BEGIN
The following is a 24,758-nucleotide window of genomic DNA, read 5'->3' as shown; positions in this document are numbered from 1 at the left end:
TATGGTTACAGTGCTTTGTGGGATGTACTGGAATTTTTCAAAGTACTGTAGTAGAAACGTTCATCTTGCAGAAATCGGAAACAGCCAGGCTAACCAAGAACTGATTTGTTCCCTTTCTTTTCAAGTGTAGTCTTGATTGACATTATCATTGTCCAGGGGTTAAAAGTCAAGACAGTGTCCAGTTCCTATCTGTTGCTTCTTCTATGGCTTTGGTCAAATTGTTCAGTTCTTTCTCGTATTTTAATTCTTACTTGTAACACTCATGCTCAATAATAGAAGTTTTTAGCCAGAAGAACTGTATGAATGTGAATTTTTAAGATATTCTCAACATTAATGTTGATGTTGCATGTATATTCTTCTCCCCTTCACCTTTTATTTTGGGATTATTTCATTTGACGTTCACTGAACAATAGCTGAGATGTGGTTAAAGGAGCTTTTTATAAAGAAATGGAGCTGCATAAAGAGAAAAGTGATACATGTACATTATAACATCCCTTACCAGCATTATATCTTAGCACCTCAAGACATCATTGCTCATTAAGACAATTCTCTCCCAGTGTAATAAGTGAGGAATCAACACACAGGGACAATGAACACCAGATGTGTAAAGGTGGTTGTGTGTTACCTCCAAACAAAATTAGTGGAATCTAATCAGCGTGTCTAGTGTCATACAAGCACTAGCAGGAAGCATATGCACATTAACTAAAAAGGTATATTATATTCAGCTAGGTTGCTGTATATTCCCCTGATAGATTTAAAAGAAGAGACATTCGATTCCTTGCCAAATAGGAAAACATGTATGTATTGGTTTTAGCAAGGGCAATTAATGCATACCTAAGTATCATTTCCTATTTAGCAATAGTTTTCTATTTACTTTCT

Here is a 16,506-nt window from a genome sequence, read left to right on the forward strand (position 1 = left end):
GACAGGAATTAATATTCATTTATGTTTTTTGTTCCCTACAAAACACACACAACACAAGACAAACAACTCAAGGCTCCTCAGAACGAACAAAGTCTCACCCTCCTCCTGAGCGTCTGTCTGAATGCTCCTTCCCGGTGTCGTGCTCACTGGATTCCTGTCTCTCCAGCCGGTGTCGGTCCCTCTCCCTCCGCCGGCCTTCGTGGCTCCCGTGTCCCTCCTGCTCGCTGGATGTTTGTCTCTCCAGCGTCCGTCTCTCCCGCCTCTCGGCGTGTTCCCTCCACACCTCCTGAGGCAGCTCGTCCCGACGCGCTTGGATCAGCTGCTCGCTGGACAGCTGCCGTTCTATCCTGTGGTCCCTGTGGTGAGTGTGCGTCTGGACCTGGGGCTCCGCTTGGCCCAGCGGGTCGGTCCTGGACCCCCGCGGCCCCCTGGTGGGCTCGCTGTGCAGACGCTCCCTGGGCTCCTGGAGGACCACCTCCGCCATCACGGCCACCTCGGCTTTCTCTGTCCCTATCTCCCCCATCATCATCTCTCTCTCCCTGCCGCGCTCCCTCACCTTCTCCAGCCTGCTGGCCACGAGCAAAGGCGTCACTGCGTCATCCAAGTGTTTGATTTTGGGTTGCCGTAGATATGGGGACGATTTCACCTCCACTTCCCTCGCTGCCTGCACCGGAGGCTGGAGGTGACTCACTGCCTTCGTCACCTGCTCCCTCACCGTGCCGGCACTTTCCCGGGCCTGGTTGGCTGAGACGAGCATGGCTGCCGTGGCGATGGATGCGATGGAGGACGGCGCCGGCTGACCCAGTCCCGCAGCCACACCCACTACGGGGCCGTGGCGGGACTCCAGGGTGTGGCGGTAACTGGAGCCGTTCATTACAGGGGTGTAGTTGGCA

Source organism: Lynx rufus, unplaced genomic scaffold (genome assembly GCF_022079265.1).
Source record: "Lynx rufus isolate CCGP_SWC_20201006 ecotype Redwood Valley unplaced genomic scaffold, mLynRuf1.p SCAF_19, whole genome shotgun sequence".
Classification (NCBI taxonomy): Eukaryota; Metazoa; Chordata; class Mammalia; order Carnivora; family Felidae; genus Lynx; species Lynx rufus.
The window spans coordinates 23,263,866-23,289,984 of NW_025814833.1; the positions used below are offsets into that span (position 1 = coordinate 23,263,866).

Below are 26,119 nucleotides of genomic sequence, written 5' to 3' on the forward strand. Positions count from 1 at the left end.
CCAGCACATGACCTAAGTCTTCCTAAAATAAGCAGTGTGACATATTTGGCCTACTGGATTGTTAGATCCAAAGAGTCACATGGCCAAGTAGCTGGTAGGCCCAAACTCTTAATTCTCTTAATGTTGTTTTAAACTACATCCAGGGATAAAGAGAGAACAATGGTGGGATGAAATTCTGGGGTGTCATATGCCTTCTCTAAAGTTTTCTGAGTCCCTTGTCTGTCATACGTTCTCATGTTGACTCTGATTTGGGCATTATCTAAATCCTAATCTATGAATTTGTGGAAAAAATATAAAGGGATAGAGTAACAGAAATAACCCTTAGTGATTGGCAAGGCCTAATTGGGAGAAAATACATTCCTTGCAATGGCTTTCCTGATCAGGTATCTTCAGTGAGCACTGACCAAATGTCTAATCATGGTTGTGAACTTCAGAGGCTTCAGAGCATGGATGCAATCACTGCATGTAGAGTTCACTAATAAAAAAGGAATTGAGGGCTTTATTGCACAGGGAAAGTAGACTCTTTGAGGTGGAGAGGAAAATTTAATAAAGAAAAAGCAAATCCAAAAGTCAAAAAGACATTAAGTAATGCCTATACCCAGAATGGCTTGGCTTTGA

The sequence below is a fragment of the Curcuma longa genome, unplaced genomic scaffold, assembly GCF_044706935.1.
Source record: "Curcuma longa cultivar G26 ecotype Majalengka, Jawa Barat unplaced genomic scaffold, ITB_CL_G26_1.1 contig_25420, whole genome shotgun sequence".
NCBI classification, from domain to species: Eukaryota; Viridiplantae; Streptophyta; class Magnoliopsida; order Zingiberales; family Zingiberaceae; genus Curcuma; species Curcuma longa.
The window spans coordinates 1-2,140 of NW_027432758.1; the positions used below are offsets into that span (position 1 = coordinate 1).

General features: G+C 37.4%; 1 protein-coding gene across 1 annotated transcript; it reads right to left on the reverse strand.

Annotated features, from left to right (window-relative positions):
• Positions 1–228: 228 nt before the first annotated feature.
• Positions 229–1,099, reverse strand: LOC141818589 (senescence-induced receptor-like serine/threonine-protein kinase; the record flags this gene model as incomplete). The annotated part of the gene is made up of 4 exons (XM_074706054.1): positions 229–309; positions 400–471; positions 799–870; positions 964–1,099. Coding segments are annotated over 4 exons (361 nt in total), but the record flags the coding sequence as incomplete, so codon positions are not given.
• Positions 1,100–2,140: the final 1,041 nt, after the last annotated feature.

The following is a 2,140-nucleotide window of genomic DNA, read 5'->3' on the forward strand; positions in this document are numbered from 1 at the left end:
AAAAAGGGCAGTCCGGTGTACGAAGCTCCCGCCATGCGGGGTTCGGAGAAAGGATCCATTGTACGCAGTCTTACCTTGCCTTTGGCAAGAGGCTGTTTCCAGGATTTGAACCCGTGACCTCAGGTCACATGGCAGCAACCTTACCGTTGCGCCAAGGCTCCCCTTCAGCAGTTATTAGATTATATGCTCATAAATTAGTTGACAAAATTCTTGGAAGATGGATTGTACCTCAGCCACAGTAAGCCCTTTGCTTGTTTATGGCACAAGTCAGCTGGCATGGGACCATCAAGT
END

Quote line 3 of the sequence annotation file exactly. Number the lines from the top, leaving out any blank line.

Here is a 16,506-nt window from a genome sequence, read left to right on the forward strand (position 1 = left end):